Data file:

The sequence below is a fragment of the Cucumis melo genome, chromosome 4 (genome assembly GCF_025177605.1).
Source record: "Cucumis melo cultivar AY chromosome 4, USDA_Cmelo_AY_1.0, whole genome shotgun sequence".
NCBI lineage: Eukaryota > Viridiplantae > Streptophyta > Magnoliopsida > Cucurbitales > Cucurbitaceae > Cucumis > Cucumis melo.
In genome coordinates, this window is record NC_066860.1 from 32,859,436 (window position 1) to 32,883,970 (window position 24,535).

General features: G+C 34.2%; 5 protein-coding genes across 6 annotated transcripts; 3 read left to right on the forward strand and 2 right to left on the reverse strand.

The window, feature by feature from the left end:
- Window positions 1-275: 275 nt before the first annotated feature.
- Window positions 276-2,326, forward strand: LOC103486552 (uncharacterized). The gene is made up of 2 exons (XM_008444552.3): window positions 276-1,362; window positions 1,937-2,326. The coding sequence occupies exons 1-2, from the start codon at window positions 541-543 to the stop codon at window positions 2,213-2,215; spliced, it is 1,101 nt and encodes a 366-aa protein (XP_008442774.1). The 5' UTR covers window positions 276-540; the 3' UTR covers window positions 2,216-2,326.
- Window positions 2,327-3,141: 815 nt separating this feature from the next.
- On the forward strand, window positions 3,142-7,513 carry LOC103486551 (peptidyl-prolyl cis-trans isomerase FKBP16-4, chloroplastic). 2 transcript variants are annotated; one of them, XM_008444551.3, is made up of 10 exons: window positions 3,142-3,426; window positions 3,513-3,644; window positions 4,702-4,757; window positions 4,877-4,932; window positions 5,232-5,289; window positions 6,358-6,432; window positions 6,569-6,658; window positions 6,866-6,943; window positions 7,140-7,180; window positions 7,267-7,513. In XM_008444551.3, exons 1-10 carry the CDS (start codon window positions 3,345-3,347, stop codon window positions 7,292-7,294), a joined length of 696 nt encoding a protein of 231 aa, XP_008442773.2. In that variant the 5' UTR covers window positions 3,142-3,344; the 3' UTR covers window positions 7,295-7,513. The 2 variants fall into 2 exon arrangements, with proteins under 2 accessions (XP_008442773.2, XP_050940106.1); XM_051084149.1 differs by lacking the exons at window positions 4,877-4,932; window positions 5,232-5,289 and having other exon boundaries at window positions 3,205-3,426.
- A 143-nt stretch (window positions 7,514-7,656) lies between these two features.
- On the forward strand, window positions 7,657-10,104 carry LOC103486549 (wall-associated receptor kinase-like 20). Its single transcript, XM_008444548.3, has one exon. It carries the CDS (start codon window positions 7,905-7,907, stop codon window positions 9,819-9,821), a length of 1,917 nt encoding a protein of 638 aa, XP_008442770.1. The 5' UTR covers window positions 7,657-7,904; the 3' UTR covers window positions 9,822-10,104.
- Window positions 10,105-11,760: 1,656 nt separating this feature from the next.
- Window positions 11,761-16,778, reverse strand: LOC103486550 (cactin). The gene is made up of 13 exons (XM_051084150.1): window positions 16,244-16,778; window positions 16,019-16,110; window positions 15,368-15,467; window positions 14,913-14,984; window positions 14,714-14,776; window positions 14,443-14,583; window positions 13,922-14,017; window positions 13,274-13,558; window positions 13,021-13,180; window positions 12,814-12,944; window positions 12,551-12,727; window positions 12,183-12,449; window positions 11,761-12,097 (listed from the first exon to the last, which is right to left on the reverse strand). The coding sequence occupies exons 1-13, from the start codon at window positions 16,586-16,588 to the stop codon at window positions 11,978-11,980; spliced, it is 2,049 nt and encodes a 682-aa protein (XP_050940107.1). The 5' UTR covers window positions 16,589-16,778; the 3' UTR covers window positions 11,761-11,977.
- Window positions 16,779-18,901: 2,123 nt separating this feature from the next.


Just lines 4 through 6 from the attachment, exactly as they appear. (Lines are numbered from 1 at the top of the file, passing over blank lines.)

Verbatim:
In genome coordinates, this window is record NC_066860.1 from 32,859,436 (window position 1) to 32,883,970 (window position 24,535).

General features: G+C 34.2%; 5 protein-coding genes across 6 annotated transcripts; 3 read left to right on the forward strand and 2 right to left on the reverse strand.

The window, feature by feature from the left end: